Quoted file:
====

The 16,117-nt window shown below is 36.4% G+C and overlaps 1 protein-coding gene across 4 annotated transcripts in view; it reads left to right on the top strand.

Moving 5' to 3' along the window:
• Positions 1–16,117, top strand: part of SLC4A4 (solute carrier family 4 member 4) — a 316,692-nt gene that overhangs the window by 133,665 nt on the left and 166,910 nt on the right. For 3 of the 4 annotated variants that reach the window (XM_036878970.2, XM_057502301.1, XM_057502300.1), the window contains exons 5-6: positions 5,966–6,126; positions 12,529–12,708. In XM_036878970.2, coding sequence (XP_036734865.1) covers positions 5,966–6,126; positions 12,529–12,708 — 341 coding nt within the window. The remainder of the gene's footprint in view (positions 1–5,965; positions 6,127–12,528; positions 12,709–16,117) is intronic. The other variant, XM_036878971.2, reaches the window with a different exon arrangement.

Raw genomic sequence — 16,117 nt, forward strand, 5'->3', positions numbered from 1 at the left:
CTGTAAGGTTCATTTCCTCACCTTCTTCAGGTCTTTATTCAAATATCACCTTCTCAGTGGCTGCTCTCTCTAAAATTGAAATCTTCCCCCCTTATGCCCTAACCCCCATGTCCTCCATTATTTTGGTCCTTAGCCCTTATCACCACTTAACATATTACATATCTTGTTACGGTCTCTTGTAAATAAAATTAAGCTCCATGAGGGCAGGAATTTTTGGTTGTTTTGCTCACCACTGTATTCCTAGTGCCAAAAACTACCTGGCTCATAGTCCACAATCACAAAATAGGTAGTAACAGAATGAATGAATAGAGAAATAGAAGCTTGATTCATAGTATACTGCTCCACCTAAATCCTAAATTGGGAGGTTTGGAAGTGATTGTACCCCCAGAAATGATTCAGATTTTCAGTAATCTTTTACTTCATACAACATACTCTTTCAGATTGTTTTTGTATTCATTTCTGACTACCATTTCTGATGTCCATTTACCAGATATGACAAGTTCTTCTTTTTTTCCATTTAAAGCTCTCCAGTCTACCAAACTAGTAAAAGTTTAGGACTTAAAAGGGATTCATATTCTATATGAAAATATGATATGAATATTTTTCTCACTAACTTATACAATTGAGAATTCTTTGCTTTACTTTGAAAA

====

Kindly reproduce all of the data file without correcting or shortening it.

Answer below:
The 16,117-nt window shown below is 36.4% G+C and overlaps 1 protein-coding gene across 4 annotated transcripts in view; it reads left to right on the top strand.

Moving 5' to 3' along the window:
• Positions 1–16,117, top strand: part of SLC4A4 (solute carrier family 4 member 4) — a 316,692-nt gene that overhangs the window by 133,665 nt on the left and 166,910 nt on the right. For 3 of the 4 annotated variants that reach the window (XM_036878970.2, XM_057502301.1, XM_057502300.1), the window contains exons 5-6: positions 5,966–6,126; positions 12,529–12,708. In XM_036878970.2, coding sequence (XP_036734865.1) covers positions 5,966–6,126; positions 12,529–12,708 — 341 coding nt within the window. The remainder of the gene's footprint in view (positions 1–5,965; positions 6,127–12,528; positions 12,709–16,117) is intronic. The other variant, XM_036878971.2, reaches the window with a different exon arrangement.

Raw genomic sequence — 16,117 nt, forward strand, 5'->3', positions numbered from 1 at the left:
CTGTAAGGTTCATTTCCTCACCTTCTTCAGGTCTTTATTCAAATATCACCTTCTCAGTGGCTGCTCTCTCTAAAATTGAAATCTTCCCCCCTTATGCCCTAACCCCCATGTCCTCCATTATTTTGGTCCTTAGCCCTTATCACCACTTAACATATTACATATCTTGTTACGGTCTCTTGTAAATAAAATTAAGCTCCATGAGGGCAGGAATTTTTGGTTGTTTTGCTCACCACTGTATTCCTAGTGCCAAAAACTACCTGGCTCATAGTCCACAATCACAAAATAGGTAGTAACAGAATGAATGAATAGAGAAATAGAAGCTTGATTCATAGTATACTGCTCCACCTAAATCCTAAATTGGGAGGTTTGGAAGTGATTGTACCCCCAGAAATGATTCAGATTTTCAGTAATCTTTTACTTCATACAACATACTCTTTCAGATTGTTTTTGTATTCATTTCTGACTACCATTTCTGATGTCCATTTACCAGATATGACAAGTTCTTCTTTTTTTCCATTTAAAGCTCTCCAGTCTACCAAACTAGTAAAAGTTTAGGACTTAAAAGGGATTCATATTCTATATGAAAATATGATATGAATATTTTTCTCACTAACTTATACAATTGAGAATTCTTTGCTTTACTTTGAAAA